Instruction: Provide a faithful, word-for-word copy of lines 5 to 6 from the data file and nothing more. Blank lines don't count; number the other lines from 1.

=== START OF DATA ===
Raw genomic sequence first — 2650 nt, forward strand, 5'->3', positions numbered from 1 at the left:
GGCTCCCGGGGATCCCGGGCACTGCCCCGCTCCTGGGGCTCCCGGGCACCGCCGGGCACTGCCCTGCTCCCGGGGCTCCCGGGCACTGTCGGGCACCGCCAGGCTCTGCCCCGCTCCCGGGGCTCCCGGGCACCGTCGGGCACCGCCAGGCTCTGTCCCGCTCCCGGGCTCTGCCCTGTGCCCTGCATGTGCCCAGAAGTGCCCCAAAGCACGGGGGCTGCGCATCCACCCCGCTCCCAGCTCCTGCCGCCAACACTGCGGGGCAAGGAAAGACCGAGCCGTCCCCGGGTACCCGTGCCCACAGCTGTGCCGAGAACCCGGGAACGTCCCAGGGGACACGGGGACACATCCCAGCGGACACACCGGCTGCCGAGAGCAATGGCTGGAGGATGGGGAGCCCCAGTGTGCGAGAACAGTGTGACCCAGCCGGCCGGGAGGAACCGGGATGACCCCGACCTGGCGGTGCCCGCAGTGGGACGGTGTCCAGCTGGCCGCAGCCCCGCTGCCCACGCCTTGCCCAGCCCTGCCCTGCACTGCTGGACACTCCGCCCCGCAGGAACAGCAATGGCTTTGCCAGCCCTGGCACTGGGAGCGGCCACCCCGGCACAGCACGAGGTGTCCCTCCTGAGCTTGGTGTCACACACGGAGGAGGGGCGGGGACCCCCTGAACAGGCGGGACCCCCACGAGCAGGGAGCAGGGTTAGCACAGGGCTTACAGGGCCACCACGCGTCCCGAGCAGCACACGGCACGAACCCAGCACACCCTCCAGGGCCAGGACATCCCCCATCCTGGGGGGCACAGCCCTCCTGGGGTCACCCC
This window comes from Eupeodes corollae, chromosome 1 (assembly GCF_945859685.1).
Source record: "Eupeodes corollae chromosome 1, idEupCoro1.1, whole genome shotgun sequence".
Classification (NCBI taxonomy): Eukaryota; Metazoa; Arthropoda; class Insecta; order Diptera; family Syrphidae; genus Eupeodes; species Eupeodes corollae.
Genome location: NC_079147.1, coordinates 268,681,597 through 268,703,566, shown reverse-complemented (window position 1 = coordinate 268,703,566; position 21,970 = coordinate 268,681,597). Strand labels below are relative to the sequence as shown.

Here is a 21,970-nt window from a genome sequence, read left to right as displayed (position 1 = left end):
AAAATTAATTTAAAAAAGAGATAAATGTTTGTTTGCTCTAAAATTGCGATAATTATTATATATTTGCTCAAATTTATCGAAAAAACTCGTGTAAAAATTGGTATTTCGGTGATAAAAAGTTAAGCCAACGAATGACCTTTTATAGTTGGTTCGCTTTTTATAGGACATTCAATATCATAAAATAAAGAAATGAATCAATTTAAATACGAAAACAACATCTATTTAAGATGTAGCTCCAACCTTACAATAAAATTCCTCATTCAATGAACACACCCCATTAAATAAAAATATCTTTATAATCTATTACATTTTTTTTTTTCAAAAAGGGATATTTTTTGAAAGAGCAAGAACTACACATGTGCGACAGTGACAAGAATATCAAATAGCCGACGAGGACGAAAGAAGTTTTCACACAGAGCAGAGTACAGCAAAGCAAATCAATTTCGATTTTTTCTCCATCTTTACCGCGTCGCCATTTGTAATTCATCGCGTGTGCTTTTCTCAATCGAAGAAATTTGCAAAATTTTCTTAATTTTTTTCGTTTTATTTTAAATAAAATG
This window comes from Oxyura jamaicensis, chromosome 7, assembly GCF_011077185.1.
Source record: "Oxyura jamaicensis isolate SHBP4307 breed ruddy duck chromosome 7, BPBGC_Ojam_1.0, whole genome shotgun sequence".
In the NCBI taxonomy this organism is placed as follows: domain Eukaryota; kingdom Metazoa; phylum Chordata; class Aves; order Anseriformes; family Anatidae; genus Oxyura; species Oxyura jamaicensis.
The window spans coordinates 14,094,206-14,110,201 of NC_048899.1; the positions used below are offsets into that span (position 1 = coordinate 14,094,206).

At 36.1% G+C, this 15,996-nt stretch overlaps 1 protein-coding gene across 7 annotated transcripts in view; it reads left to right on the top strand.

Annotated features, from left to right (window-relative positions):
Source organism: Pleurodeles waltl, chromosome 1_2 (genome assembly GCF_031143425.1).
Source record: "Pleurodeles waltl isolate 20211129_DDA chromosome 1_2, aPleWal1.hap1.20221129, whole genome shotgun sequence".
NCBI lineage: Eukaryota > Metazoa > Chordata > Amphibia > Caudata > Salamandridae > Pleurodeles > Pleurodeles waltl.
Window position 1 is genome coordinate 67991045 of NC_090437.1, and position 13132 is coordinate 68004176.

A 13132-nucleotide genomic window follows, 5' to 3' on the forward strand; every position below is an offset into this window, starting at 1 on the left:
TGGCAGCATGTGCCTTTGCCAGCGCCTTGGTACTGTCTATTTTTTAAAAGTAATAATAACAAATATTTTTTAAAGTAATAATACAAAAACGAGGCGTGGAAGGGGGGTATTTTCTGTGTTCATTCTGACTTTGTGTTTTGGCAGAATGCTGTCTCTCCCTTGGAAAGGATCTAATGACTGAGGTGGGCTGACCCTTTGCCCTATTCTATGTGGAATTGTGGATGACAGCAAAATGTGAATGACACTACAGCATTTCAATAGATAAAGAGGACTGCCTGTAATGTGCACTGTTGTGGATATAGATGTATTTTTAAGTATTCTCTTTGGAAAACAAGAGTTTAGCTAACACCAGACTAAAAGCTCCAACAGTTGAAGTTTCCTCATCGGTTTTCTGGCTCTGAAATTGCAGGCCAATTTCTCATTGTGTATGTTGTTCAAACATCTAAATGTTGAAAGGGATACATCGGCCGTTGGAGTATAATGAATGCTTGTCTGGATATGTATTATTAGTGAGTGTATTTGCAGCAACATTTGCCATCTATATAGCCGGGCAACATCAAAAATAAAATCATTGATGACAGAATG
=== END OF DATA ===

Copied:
Classification (NCBI taxonomy): Eukaryota; Metazoa; Arthropoda; class Insecta; order Diptera; family Syrphidae; genus Eupeodes; species Eupeodes corollae.
Genome location: NC_079147.1, coordinates 268,681,597 through 268,703,566, shown reverse-complemented (window position 1 = coordinate 268,703,566; position 21,970 = coordinate 268,681,597). Strand labels below are relative to the sequence as shown.